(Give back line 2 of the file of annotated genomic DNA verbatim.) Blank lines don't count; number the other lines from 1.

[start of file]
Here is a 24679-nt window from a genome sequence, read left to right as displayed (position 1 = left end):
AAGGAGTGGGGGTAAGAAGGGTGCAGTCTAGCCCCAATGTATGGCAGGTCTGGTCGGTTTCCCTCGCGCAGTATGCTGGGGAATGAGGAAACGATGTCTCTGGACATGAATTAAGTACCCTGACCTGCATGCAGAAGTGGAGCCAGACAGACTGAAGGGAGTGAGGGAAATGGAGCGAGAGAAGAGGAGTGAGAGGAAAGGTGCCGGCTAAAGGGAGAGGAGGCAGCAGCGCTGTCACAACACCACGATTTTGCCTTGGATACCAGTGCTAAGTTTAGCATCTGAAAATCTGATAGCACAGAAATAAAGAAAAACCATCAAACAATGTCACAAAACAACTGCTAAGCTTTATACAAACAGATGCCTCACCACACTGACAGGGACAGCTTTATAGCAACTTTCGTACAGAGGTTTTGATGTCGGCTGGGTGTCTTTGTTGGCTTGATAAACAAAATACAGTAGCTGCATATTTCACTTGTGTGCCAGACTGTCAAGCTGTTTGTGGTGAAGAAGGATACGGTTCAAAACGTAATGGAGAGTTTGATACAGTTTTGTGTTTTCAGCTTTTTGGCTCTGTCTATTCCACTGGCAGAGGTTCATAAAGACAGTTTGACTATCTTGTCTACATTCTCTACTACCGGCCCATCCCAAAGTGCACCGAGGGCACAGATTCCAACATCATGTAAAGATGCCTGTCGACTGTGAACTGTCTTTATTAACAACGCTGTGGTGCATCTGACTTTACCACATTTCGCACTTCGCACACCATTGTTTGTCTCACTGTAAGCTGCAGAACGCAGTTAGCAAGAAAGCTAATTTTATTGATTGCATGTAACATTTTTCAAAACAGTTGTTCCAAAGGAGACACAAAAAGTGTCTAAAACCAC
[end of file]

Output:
AAGGAGTGGGGGTAAGAAGGGTGCAGTCTAGCCCCAATGTATGGCAGGTCTGGTCGGTTTCCCTCGCGCAGTATGCTGGGGAATGAGGAAACGATGTCTCTGGACATGAATTAAGTACCCTGACCTGCATGCAGAAGTGGAGCCAGACAGACTGAAGGGAGTGAGGGAAATGGAGCGAGAGAAGAGGAGTGAGAGGAAAGGTGCCGGCTAAAGGGAGAGGAGGCAGCAGCGCTGTCACAACACCACGATTTTGCCTTGGATACCAGTGCTAAGTTTAGCATCTGAAAATCTGATAGCACAGAAATAAAGAAAAACCATCAAACAATGTCACAAAACAACTGCTAAGCTTTATACAAACAGATGCCTCACCACACTGACAGGGACAGCTTTATAGCAACTTTCGTACAGAGGTTTTGATGTCGGCTGGGTGTCTTTGTTGGCTTGATAAACAAAATACAGTAGCTGCATATTTCACTTGTGTGCCAGACTGTCAAGCTGTTTGTGGTGAAGAAGGATACGGTTCAAAACGTAATGGAGAGTTTGATACAGTTTTGTGTTTTCAGCTTTTTGGCTCTGTCTATTCCACTGGCAGAGGTTCATAAAGACAGTTTGACTATCTTGTCTACATTCTCTACTACCGGCCCATCCCAAAGTGCACCGAGGGCACAGATTCCAACATCATGTAAAGATGCCTGTCGACTGTGAACTGTCTTTATTAACAACGCTGTGGTGCATCTGACTTTACCACATTTCGCACTTCGCACACCATTGTTTGTCTCACTGTAAGCTGCAGAACGCAGTTAGCAAGAAAGCTAATTTTATTGATTGCATGTAACATTTTTCAAAACAGTTGTTCCAAAGGAGACACAAAAAGTGTCTAAAACCAC